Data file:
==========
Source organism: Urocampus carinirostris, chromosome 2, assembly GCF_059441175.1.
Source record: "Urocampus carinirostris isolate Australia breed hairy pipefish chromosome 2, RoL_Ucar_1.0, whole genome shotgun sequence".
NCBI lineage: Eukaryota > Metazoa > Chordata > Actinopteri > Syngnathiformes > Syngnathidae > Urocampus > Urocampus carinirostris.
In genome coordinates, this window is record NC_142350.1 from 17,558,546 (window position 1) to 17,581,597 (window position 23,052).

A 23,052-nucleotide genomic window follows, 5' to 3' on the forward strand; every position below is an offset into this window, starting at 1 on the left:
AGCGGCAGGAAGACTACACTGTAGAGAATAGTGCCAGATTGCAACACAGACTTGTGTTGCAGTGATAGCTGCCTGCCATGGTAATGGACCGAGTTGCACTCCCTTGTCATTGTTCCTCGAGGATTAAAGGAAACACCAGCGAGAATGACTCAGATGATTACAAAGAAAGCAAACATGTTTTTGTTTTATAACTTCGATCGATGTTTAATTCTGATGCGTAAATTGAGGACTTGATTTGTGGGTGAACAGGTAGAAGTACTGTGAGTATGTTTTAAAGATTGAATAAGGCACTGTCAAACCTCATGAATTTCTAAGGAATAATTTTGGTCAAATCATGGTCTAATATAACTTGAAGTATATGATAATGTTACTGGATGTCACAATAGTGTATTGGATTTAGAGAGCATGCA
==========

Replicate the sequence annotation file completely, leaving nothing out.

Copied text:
Source organism: Urocampus carinirostris, chromosome 2, assembly GCF_059441175.1.
Source record: "Urocampus carinirostris isolate Australia breed hairy pipefish chromosome 2, RoL_Ucar_1.0, whole genome shotgun sequence".
NCBI lineage: Eukaryota > Metazoa > Chordata > Actinopteri > Syngnathiformes > Syngnathidae > Urocampus > Urocampus carinirostris.
In genome coordinates, this window is record NC_142350.1 from 17,558,546 (window position 1) to 17,581,597 (window position 23,052).

A 23,052-nucleotide genomic window follows, 5' to 3' on the forward strand; every position below is an offset into this window, starting at 1 on the left:
AGCGGCAGGAAGACTACACTGTAGAGAATAGTGCCAGATTGCAACACAGACTTGTGTTGCAGTGATAGCTGCCTGCCATGGTAATGGACCGAGTTGCACTCCCTTGTCATTGTTCCTCGAGGATTAAAGGAAACACCAGCGAGAATGACTCAGATGATTACAAAGAAAGCAAACATGTTTTTGTTTTATAACTTCGATCGATGTTTAATTCTGATGCGTAAATTGAGGACTTGATTTGTGGGTGAACAGGTAGAAGTACTGTGAGTATGTTTTAAAGATTGAATAAGGCACTGTCAAACCTCATGAATTTCTAAGGAATAATTTTGGTCAAATCATGGTCTAATATAACTTGAAGTATATGATAATGTTACTGGATGTCACAATAGTGTATTGGATTTAGAGAGCATGCA